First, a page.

LNG is considered the cleanest of fossil fuels – it emits 40 per cent less emissions than coal.

Israel’s Delek Group expands its presence in UK’s North Sea

Ithaca Energy recently announced it will buy Siccar Point Energy, the company behind the controversial Cambo oil field off Shetland, a project which had been put on hold last December when Shell pulled out.

Shell had 30 per cent of stakes in the company but withdrew from the project saying the economic case for investing in the project wasn’t “strong enough.”

Ithaca Energy, the UK North Sea production arm of Israel’s Delek Group, which acquired it in 2017, is buying Siccar Point Energy for €1.39 billion ($1.5 billion).

The acquisition means that the Cambo oil field is likely to be expanded in the future, despite outrage from environmental campaigners, who believe the expansion of the development will worsen the climate crisis.

Why should poor countries slow down?

New oil and gas hotspot Guyana held an energy conference in February where the refrain from a line up regional and international leaders and experts in the oil and gas industry was that developing countries need the revenues from oil and gas production and must be allowed to commercialize these resources.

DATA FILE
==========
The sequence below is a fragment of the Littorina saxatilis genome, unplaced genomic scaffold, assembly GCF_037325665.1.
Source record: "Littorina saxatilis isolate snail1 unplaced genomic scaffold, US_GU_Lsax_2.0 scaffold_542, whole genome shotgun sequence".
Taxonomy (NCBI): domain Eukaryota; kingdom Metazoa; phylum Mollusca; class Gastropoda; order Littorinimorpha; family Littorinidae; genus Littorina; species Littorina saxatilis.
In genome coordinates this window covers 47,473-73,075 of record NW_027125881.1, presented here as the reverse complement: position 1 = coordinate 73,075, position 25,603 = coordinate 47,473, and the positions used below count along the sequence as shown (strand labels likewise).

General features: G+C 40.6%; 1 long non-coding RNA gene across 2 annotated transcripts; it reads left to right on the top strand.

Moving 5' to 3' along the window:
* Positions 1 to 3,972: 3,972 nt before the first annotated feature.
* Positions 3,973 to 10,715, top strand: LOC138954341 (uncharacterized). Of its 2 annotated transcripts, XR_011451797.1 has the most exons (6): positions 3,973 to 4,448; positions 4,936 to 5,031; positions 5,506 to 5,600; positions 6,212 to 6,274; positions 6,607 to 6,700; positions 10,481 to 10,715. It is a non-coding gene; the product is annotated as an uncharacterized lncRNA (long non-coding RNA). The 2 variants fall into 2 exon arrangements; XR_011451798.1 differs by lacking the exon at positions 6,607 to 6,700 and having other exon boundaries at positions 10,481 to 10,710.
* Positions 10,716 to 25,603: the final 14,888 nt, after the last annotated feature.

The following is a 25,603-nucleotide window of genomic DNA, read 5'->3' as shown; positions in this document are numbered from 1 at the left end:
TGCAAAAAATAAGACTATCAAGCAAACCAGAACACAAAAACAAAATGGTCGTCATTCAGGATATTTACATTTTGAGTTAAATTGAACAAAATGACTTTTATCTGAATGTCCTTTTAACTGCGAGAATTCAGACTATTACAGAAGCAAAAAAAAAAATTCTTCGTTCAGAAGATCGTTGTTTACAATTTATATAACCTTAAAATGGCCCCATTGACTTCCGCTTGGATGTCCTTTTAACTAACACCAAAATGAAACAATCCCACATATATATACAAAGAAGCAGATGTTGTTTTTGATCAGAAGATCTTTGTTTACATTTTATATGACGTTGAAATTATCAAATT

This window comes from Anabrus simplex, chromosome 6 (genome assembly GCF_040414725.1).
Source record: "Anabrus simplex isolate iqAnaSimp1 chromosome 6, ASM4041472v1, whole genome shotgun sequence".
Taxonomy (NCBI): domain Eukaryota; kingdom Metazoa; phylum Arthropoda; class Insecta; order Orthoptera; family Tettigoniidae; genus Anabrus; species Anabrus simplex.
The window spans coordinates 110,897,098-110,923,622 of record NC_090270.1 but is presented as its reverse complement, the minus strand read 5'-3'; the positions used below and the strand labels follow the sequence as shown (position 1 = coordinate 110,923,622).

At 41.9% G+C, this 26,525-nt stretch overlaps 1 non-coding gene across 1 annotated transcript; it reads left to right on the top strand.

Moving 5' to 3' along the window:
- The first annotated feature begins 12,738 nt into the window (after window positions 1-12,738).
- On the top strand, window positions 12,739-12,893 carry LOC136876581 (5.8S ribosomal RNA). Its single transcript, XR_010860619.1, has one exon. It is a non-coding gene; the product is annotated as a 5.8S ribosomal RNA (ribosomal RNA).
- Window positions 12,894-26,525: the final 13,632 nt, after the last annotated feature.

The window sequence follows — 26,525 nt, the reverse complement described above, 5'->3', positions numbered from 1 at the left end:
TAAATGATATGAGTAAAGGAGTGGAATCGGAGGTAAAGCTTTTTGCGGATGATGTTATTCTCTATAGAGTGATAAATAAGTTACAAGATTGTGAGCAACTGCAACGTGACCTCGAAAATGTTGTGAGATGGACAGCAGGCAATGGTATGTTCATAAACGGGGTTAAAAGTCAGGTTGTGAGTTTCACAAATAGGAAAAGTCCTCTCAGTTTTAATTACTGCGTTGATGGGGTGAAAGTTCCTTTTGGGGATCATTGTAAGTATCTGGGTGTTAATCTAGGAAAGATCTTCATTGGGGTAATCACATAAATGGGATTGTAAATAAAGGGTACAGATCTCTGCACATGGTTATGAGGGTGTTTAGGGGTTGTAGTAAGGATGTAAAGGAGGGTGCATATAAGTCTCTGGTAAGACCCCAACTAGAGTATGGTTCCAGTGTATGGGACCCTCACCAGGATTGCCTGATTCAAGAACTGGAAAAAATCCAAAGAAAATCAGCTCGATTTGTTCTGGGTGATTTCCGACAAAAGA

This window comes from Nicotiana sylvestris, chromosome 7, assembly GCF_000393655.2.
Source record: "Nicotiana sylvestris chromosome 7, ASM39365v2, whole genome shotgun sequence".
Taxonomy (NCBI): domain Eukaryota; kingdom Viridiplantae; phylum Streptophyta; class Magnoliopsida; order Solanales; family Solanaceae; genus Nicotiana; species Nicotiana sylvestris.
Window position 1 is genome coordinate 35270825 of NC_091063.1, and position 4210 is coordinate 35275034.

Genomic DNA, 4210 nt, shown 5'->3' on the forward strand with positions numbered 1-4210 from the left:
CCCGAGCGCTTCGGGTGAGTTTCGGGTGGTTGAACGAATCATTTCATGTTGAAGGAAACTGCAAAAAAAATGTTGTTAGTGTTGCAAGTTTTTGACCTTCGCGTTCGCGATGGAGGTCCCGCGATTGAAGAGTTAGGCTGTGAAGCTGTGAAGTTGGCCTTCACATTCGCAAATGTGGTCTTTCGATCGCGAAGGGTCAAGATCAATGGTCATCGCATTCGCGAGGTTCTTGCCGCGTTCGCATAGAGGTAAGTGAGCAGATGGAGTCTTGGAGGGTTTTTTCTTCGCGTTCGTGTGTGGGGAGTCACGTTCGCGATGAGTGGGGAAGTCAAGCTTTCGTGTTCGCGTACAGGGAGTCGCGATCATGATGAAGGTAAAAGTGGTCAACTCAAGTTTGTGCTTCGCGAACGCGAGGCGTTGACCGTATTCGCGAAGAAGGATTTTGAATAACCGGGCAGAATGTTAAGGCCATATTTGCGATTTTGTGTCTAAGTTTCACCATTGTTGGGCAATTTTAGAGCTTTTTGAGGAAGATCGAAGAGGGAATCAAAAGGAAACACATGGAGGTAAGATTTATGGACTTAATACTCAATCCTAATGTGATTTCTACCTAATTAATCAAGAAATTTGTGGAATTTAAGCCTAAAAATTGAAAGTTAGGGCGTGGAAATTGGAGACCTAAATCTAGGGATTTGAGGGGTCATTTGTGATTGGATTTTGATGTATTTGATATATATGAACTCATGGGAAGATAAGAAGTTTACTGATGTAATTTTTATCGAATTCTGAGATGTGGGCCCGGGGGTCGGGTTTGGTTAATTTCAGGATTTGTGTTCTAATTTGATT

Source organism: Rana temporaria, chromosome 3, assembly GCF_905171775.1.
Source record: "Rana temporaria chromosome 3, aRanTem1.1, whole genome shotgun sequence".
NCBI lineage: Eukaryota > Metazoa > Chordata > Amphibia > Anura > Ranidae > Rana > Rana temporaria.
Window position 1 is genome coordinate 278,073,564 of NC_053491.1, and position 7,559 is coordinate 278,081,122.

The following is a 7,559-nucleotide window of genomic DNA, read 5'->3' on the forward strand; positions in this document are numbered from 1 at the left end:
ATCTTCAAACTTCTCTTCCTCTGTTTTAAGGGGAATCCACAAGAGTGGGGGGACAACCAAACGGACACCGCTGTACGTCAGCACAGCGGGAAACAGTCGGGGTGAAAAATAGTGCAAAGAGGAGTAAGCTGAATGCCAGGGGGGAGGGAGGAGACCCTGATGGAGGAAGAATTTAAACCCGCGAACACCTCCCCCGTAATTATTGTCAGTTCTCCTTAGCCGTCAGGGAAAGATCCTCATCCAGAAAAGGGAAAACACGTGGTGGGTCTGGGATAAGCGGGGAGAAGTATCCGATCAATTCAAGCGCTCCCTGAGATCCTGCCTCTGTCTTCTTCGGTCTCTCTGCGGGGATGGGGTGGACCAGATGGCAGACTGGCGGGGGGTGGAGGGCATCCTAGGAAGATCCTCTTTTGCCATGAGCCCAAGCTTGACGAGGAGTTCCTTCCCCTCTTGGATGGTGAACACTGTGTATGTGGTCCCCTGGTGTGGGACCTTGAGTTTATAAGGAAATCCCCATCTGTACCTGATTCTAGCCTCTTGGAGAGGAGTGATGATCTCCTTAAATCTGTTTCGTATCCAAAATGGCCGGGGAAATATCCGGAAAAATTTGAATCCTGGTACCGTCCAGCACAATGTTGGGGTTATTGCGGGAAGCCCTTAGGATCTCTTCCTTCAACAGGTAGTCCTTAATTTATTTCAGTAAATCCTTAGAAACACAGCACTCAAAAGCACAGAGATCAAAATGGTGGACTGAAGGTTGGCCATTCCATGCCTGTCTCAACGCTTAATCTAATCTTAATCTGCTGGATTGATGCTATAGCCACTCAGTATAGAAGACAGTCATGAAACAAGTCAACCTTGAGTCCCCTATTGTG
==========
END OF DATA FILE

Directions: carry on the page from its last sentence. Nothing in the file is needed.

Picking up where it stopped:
In fact, Guyana is forging ahead with developing billions of barrels of oil resources found since 2015 by ExxonMobil at a large block that stretches across the country’s entire Exclusive Economic Zone. The Stabroek Block discoveries currently exceed 10 billion barrels of oil equivalent resources, with Exxon saying this could well double in the coming years.

On April 1, Guyanese authorities approved the largest offshore development to date; a 250,000 barrels of oil per day project at Yellowtail that when combined with three other approved projects will push Guyana’s total output to over 800,000 barrels of oil per day by mid-decade.

The government has said it intends to use the windfall from oil production to transform the nation of around 800,000 people and is already implementing programmes in this year’s national budget to boost infrastructure and improve standard of living.